Habits are like tomatoes — growing good ones takes a lot of work. You have to plant, grown, prune, feed and then you can finally harvest the reward. Whether your child’s habits are good or bad depends on you. Here is a plan from the 1940s for how to give your kids good habits.
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- How to Give Kids Good Habits
- 1. Start With a Limited Goal
- 2. Look Ahead and Anticipate Difficulties
- 3. Take The Positive Approach
- 4. Make Good Habits Satisfying
- 5. Keep Your Sense of Humor
- 6. Teenagers May Backslide
- What Kind Of Habits?
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How to Give Kids Good Habits
Growing good habits takes wisdom and work, but it is what makes a parent’s life rich and fulfilling.
1. Start With a Limited Goal
Your child cannot focus on a dozen things at once. Even adults have trouble multitasking, and we have fully developed brains! Instead, you need to pick one or two specific behaviors or habits at a time. Don’t go too broad. Go deep.
If you try to cover the whole behavior at once, you’ll fail, and you’ll fail your child. He will start feeling like he can’t succeed no matter how hard he tries. And at that point, he is likely to either give up entirely or go in the opposite direction.
Always allow your child to revel in achieving a goal before going on to the next. And celebrate little wins along the way. Don’t make the celebrations so big that he feels like he can just be done, but do acknowledge each milestone, as well as celebrate the big wins. Noticing each step along the path without making a big deal about it helps to prevent the process of growing good habits from becoming a slog.
2. Look Ahead and Anticipate Difficulties
This is a difficult one, but — as much as possible keep ahead of the game. Forsee situations and guide your child’s reactions to prevent bad habits from forming in the first place.
When I was young, we raised chickens. When young chicks are graduated from the brooder to the coop, a good hen-wife will spend several evenings herding the young chickens to the roosts in the coop, rather than allowing them to stay outside and sleep in branches. Thus, they never form the habit of sleeping in the wrong place.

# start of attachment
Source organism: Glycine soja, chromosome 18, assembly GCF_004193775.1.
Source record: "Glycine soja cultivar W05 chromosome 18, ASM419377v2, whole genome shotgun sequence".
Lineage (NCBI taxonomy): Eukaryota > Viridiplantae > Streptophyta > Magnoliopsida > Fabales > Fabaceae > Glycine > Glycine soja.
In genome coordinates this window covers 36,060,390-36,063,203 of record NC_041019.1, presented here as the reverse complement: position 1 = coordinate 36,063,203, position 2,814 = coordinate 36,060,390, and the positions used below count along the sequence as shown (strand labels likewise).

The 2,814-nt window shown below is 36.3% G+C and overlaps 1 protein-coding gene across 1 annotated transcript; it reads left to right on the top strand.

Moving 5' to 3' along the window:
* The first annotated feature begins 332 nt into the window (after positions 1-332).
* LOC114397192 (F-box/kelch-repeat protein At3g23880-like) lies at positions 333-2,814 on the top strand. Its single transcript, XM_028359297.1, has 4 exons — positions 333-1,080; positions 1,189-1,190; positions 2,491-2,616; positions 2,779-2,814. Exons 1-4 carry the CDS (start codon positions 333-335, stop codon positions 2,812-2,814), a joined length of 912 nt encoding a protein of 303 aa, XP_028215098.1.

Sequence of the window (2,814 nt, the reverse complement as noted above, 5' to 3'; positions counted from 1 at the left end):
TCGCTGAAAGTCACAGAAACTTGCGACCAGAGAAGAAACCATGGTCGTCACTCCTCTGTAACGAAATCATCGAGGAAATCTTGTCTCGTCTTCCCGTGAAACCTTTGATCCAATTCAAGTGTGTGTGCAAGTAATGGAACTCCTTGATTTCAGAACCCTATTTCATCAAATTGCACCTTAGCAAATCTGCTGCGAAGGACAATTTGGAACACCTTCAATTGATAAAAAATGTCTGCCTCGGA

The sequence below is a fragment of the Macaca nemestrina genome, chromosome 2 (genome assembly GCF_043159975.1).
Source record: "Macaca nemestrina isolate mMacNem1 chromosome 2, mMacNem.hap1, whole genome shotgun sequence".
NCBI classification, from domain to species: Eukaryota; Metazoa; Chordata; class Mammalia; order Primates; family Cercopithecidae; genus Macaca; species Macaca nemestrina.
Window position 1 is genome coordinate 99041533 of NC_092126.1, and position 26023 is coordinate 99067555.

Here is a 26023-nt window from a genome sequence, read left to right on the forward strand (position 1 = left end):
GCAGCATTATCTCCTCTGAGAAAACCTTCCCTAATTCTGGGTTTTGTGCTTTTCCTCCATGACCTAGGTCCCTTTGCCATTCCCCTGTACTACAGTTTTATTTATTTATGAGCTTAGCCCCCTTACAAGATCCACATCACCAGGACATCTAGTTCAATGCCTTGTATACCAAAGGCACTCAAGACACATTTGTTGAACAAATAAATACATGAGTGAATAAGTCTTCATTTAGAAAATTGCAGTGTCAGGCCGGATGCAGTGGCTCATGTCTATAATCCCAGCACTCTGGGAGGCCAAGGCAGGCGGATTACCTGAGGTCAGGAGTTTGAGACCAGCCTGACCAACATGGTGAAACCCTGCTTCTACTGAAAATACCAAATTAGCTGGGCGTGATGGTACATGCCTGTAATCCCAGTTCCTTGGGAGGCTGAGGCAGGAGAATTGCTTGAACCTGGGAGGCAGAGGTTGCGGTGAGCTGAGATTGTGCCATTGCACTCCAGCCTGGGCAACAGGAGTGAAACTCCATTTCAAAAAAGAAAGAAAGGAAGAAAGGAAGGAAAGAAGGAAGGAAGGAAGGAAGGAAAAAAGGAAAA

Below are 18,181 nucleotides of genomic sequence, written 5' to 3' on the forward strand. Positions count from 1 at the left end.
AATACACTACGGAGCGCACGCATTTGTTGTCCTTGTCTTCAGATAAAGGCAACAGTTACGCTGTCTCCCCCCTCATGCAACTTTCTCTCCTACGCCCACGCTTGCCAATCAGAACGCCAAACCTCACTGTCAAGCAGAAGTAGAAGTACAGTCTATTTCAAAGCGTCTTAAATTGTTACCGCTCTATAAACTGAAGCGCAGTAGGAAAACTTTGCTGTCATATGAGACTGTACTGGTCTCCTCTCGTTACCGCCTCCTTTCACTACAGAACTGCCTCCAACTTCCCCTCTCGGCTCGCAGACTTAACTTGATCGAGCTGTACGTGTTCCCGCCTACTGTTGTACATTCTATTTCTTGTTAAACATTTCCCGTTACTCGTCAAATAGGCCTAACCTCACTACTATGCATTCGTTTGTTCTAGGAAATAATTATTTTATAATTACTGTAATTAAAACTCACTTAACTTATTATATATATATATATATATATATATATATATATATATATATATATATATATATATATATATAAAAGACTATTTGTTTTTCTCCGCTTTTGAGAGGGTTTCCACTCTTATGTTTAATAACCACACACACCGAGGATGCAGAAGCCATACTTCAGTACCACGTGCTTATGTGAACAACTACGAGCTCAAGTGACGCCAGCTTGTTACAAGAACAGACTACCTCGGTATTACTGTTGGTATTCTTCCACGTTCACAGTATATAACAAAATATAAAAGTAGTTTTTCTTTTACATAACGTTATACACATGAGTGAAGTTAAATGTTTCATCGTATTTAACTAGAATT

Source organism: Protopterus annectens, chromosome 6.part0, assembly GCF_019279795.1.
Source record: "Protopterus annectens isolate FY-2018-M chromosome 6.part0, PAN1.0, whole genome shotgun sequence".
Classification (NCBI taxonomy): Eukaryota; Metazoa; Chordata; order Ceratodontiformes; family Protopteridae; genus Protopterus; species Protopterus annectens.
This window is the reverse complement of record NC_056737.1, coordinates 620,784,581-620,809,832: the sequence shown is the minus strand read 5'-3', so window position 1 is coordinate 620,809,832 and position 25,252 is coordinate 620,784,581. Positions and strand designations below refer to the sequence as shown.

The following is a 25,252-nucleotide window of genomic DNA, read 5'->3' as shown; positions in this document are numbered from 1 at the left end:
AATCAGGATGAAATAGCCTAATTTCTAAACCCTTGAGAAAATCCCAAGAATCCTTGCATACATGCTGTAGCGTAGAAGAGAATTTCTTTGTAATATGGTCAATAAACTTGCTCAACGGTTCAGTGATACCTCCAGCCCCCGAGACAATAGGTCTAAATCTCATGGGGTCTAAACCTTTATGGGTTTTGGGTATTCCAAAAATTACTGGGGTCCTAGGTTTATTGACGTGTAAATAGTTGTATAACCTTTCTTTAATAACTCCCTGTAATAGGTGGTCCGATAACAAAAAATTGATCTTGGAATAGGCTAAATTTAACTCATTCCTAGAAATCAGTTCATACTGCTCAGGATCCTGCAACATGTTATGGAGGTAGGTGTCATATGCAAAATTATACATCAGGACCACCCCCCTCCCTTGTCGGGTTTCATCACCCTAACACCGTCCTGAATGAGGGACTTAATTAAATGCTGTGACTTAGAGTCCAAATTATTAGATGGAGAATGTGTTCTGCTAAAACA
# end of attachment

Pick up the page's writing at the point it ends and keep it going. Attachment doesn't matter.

The same principle applies to children. If you allow a bad habit to take hold, there is already a strike against the good habit. The more obstacles there are in front of your child, the more discouraged he will feel before he even begins.
3. Take The Positive Approach
If there is already a bad habit in the way, then you can use positive reinforcement to replace the bad habit with a good one.
For example, if you find yourself saying over and over, “Don’t come into the house with those muddy feet,” then:
- First, get a floor mat for wiping feet (prepare for success)
- Call your children and have them practice “the new way” a few times.
- Use a cheerful voice and say, “Wipe your feet,” EVERY TIME that they come inside for a few days (don’t use “NO” words)
- When they forget in the future, repeat the practice and reminders each time.
This method requires patience, time, and effort, but retraining saves MORE effort, time, and unpleasantness.
4. Make Good Habits Satisfying
Remember, repetition alone cannot turn the trick. Repetition needs satisfaction before it becomes a habit.
In order to form a habit, there needs to be some sort of positive reinforcement or reward each time the habit is practiced–at least the first few times. At the very least, give a hearty, “Well done,” rather than criticizing like, “See, you can do it when you WANT to.”